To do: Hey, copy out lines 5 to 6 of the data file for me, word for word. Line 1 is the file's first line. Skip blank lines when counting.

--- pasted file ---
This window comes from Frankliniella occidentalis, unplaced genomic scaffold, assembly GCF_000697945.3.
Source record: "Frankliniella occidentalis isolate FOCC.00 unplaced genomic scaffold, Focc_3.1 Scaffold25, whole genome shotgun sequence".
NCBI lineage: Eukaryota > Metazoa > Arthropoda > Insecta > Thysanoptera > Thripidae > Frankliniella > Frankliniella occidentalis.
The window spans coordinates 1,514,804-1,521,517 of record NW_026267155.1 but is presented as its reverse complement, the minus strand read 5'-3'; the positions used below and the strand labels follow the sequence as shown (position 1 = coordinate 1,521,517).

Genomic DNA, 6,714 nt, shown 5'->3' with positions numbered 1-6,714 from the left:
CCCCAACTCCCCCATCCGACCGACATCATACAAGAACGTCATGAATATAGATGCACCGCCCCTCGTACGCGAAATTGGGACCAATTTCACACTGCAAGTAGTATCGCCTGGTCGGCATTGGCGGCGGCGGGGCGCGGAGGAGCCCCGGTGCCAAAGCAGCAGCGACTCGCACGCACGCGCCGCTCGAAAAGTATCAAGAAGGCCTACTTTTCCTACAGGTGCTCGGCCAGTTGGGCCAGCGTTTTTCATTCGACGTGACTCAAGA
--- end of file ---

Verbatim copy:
Genomic DNA, 6,714 nt, shown 5'->3' with positions numbered 1-6,714 from the left:
CCCCAACTCCCCCATCCGACCGACATCATACAAGAACGTCATGAATATAGATGCACCGCCCCTCGTACGCGAAATTGGGACCAATTTCACACTGCAAGTAGTATCGCCTGGTCGGCATTGGCGGCGGCGGGGCGCGGAGGAGCCCCGGTGCCAAAGCAGCAGCGACTCGCACGCACGCGCCGCTCGAAAAGTATCAAGAAGGCCTACTTTTCCTACAGGTGCTCGGCCAGTTGGGCCAGCGTTTTTCATTCGACGTGACTCAAGA